April 17, 2012
Writing of the mental illness called schizophrenia can allow a novelist to open many themes and characterizations. For one thing, the cause for disorder itself is a mystery, so there is an evasive culprit who could attack at any time. The victims are frequently young, their promising lives distorted and confused. The world becomes bizarre and unmanageable; those who could help are often fearful and frustrated. Uncertainty spreads, complications abound and neat conclusions are rarely apparent. The hallucinations that are common in schizophrenia also can make for powerful descriptive prose, as the author draws the reader into the mind of someone losing a grip on reality.
What Kevin noticed was the red flannel shirt on a man sitting at the end of the bar. Other reds in the room began to glimmer -- the cigarette packs on the tables, the labels on bottles behind the bar, the red lines in the eyes of the man standing next to him. It was as if all red had a light behind it, causing the color to glow. Then the colors exploded in the way a white light does in a photo flash, turning the back of his eyelids red when he closed them. -- from "When Truth Lies"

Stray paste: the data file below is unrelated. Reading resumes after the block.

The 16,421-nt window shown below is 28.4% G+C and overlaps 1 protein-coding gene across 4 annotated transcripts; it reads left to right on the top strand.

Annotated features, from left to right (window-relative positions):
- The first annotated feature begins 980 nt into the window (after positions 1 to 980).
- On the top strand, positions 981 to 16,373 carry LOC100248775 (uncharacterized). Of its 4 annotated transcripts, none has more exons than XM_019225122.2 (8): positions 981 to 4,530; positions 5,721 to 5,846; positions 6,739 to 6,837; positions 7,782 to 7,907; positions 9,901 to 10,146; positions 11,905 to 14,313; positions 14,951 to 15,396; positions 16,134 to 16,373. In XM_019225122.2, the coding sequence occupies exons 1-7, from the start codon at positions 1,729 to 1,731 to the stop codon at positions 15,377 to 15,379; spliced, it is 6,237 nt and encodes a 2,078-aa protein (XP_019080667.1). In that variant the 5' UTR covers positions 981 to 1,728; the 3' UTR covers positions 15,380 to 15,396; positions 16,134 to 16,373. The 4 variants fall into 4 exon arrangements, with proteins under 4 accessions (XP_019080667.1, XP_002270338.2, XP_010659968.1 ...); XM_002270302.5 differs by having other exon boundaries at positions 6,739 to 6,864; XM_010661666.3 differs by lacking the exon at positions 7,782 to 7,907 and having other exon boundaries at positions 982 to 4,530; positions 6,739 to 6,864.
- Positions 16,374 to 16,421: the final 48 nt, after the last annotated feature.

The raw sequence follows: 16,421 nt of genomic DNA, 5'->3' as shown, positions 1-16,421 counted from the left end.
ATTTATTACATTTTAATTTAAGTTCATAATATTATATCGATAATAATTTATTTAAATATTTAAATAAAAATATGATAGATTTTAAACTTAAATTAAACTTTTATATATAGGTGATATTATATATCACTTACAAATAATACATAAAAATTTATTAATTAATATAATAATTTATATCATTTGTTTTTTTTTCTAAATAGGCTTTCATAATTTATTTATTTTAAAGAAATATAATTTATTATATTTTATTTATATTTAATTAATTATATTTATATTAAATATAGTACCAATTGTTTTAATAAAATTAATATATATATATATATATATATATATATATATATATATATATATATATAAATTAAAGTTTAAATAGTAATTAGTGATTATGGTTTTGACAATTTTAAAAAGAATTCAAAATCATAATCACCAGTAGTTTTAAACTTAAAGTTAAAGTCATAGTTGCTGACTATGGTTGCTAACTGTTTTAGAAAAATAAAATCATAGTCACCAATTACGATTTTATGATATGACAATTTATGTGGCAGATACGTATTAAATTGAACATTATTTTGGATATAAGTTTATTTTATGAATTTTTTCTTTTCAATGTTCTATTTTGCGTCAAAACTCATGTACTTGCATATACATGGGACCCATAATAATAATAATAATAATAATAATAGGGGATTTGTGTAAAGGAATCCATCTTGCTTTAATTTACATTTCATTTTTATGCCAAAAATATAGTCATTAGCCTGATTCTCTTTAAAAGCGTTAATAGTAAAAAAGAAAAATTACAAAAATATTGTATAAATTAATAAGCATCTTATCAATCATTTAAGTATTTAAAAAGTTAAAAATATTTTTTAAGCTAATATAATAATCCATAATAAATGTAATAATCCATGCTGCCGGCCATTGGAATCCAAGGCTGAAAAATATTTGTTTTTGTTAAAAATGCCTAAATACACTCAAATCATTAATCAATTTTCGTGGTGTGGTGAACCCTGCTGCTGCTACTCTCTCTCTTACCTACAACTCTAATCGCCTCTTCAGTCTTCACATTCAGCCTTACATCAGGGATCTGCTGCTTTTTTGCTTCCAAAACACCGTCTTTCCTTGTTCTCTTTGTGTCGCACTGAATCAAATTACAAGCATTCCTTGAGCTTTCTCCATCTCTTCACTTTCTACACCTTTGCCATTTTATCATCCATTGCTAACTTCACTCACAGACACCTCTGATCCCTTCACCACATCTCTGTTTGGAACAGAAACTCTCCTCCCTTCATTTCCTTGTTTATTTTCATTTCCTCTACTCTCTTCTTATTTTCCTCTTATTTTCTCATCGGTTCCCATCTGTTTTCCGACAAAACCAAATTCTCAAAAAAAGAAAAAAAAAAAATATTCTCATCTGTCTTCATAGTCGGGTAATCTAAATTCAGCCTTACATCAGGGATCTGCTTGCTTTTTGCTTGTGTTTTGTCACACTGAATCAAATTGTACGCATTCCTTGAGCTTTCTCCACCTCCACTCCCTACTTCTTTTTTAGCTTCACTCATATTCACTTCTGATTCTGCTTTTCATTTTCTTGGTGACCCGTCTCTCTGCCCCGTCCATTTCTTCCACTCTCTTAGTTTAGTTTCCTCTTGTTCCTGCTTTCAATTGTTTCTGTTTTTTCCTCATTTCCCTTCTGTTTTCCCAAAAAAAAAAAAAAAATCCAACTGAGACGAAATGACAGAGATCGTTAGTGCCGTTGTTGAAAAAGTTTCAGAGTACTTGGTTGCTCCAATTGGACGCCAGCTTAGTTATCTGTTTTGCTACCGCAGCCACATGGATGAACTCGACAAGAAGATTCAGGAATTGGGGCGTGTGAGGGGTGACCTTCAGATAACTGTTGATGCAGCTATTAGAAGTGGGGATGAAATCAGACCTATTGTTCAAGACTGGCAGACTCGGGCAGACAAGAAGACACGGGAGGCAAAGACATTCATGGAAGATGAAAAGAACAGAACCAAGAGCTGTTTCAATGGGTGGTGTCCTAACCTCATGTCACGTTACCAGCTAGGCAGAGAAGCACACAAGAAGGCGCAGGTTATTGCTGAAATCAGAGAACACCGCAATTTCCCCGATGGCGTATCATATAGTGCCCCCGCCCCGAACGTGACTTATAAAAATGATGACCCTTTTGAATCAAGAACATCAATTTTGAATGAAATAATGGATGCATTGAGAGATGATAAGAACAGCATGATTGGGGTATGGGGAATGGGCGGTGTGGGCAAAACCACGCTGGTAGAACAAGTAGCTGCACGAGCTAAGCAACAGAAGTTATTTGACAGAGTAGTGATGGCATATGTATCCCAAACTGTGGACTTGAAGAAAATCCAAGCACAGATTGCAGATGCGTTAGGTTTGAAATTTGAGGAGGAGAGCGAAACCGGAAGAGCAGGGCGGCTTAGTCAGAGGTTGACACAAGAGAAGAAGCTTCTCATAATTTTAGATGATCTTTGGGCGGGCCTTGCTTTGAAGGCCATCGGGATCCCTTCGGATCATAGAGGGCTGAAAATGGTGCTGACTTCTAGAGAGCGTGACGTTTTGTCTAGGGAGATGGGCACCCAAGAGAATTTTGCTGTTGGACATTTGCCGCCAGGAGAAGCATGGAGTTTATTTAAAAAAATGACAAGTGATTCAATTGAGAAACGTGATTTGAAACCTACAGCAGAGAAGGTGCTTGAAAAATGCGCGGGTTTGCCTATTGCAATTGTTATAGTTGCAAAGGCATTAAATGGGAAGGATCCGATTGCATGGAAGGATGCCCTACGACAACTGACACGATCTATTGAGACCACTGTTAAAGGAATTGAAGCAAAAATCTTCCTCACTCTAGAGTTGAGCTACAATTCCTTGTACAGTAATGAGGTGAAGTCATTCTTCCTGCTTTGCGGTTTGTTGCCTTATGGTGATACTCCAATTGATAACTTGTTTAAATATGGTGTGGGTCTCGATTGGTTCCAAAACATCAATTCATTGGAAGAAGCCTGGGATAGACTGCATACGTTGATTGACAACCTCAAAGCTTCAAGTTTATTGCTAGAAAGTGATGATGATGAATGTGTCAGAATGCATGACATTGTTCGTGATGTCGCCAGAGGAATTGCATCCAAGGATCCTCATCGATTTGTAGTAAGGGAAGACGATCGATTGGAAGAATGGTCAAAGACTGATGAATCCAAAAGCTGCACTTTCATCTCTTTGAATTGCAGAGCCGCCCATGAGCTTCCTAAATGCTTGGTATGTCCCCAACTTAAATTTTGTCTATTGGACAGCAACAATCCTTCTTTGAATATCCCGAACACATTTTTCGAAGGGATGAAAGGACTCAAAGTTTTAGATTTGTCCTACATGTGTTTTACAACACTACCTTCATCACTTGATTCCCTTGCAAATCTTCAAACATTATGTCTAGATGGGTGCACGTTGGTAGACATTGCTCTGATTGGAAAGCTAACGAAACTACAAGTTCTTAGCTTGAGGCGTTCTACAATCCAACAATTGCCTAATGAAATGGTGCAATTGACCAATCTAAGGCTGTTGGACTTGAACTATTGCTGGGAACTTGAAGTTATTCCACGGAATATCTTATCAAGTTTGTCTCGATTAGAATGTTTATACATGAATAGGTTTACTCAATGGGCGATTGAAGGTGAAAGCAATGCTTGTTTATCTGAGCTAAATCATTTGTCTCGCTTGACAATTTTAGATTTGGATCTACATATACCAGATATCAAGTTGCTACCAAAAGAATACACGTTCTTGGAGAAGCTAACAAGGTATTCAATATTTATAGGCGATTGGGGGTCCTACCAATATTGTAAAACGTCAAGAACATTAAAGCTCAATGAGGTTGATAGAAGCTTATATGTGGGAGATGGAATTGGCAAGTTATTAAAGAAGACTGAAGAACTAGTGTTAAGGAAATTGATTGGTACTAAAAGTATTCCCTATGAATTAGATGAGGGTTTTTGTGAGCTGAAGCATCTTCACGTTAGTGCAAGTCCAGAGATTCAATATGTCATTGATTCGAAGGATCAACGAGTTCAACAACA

If the unreality experienced by Kevin rings true it could be because author Terry Garahan -- now an instructor of mental health counseling at Ithaca College -- spent many years thinking about and working on "When Truth Lies", years also spent running outpatient mental health services in Ithaca, NY. He is a licensed clinical social worker and developed in Tompkins County "a proactive approach to working with emotionally disturbed persons and those with mental illness", which received national attention. Garahan is also an FBI-trained hostage negotiator.
"When Truth Lies" is subtitled "A Journey with Schizophrenia" and opens in 1967, at the emergence of a counter-culture that could feed anyone's disorientation. We follow Kevin from his home in the community of Laketon, NY -- a fictional college town clearly inspired by Ithaca -- through mental health institutions and wandering around the country in a Dantesque descent through settings of Hell, Purgatory and at least an implication of Paradise.
Terry Garahan joins Bill Jaker on OFF THE PAGE to discuss the life challenges of persons dealing with mental illness. To join in the discussion call during the live 1:00 PM broadcast or post a comment or question to OffThePage@WSKG.ORG.